- February 3, 2016
- Posted by: Madrigal Admin
- Category: Word of the Week Blog
The origin of bracket
The rather mundane word, bracket, has a sexier history than you would expect from something found in a hardware store.
Melioration or deterioration?
When a word changes its meaning it can either improve or worsen. The change in meaning can be either an example of melioration or deterioration. Melioration is where the word takes on a more favorable connotation. See the recent post on paradise which changed its meaning from an ordinary orchard to the heavenly garden of God. Deterioration is where a word takes on a more negative association.
So how should we describe the change in the word bracket? It originated from the Spanish word, bragueta. It is a word used to describe what we would call a codpiece, to being a word used to describe an object that holds up a shelf. And by the way a codd from Old English meant a bag, pouch, or husk but by Middle English it had come to mean testicles. Somehow this is equivalent to the Old Norse word koddi, which meant pillow or scrotum. Confusion at bedtime, I would have thought.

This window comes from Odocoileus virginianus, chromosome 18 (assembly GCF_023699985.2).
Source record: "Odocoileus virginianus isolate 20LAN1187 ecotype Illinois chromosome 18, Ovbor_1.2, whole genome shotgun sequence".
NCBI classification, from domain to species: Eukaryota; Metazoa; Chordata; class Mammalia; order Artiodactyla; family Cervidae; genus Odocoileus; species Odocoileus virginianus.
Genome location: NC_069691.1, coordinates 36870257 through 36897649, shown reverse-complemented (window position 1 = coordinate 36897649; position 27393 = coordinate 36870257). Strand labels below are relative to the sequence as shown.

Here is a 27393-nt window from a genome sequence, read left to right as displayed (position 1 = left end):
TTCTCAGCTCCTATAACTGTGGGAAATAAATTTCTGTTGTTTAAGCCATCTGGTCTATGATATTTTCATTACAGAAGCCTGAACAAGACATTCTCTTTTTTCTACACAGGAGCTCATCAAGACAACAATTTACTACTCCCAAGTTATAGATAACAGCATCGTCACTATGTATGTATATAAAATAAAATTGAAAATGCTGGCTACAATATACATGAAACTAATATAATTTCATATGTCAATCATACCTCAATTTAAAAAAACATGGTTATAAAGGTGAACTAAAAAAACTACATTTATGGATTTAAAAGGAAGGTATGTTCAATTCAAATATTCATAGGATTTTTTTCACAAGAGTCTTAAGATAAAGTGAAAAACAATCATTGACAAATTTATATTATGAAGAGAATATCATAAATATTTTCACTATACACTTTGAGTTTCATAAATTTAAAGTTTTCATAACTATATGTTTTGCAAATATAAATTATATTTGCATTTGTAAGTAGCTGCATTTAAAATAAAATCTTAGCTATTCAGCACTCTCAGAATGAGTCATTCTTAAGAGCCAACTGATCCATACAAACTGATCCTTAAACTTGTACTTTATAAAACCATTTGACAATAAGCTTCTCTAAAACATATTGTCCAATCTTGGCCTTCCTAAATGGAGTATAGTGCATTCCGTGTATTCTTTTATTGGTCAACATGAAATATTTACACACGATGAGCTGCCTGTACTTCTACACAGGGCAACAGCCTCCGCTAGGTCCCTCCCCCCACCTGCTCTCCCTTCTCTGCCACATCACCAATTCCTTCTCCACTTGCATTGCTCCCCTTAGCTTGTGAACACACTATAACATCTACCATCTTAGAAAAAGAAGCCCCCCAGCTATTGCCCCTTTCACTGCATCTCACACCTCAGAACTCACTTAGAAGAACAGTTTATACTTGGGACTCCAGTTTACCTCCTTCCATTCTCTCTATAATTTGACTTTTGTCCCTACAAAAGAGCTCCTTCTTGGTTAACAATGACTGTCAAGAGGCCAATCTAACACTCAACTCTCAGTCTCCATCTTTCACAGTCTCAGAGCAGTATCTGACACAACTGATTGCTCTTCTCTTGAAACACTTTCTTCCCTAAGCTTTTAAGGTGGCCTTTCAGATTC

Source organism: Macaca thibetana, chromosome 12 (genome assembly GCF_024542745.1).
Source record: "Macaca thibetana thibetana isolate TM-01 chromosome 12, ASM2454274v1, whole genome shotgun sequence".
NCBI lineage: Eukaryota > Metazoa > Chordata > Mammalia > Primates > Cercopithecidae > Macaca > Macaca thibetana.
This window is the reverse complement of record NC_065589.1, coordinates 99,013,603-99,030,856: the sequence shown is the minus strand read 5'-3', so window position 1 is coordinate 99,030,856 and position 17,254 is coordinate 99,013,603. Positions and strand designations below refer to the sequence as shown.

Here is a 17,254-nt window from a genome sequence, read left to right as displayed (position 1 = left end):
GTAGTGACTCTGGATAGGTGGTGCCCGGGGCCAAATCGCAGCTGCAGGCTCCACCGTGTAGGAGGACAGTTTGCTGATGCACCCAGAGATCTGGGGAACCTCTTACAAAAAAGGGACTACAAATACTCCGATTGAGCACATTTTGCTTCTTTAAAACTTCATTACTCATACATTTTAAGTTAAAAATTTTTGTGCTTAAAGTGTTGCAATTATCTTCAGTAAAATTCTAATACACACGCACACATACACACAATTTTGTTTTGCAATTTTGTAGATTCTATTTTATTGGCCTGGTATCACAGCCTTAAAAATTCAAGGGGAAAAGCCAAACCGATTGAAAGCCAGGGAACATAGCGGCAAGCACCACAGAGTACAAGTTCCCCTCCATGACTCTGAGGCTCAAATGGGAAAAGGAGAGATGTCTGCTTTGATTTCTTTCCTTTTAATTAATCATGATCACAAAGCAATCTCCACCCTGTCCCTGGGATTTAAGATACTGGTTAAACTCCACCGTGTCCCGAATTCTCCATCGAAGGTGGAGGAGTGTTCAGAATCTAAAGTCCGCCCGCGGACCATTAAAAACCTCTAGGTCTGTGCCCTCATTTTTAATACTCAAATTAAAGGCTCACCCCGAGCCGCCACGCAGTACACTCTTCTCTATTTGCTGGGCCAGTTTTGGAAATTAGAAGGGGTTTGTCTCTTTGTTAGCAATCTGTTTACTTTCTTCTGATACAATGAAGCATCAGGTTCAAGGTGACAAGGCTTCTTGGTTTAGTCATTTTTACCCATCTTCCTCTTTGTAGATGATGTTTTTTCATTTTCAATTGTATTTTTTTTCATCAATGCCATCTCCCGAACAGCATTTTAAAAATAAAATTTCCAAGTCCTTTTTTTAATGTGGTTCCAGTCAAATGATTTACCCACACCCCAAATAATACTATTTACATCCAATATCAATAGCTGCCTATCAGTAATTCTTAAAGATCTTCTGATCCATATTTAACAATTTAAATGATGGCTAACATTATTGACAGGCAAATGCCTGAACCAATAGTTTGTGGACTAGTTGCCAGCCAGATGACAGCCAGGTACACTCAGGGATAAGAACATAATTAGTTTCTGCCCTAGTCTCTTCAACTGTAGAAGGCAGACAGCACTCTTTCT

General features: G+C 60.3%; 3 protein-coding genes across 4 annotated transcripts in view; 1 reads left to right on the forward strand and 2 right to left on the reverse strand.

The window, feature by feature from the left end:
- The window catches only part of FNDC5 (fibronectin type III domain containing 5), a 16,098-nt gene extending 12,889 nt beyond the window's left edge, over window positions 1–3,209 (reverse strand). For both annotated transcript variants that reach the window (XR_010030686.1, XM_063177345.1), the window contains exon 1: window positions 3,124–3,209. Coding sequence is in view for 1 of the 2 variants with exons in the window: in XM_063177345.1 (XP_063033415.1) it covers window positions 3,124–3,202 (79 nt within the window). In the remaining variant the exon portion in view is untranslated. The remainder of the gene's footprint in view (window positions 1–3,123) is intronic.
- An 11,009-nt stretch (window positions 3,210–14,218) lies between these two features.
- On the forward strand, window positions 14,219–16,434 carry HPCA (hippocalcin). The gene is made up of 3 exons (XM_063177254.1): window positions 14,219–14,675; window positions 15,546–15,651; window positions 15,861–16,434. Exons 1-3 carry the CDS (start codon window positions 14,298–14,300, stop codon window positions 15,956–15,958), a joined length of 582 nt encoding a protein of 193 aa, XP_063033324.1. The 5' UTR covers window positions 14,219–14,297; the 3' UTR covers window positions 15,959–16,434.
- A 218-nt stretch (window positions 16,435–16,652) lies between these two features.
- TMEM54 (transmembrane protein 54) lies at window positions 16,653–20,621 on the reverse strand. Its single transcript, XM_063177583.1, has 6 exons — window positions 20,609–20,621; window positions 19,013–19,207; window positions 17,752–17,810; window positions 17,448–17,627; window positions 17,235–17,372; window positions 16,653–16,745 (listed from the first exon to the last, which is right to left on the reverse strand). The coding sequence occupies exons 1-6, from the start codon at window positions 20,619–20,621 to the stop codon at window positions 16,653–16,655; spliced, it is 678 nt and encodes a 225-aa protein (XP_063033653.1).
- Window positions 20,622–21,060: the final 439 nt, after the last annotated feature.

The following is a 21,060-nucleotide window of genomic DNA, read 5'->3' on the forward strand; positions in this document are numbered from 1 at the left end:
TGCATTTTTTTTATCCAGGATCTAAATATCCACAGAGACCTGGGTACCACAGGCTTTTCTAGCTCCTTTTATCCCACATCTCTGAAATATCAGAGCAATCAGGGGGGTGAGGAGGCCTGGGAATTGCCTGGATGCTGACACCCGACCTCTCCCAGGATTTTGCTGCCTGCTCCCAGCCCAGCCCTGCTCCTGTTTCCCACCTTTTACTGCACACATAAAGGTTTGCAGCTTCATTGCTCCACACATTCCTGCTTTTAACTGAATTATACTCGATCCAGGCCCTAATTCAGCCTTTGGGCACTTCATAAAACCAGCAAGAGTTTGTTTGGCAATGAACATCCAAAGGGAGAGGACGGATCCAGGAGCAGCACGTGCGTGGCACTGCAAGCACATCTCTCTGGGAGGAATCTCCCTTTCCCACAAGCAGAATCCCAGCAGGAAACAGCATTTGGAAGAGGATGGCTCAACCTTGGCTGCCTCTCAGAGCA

How did a codpiece become something that holds up shelves? With very little imagination at all. A bracket describes an architectural member that stands out at right angles from the wall and often supports a shelf or beam. Lets say no more or we shall find ourselves deeply in the realm of double entendre.
The rise of bracket
So is the transformation of bracket from a codpiece to a piece of hardware for supporting shelves a more favourable or less favourable connotation? Is it melioration or deterioration?
Changing from being something that is sexy, if perhaps a little vulgar, to something more mundane but certainly more respectable is neither more favourable nor more negative. One minute you are the very epitomy of renaissance manhood the next you are a piece of hardware for holding up a kitchen shelf. Sounds very much like middle-agedness.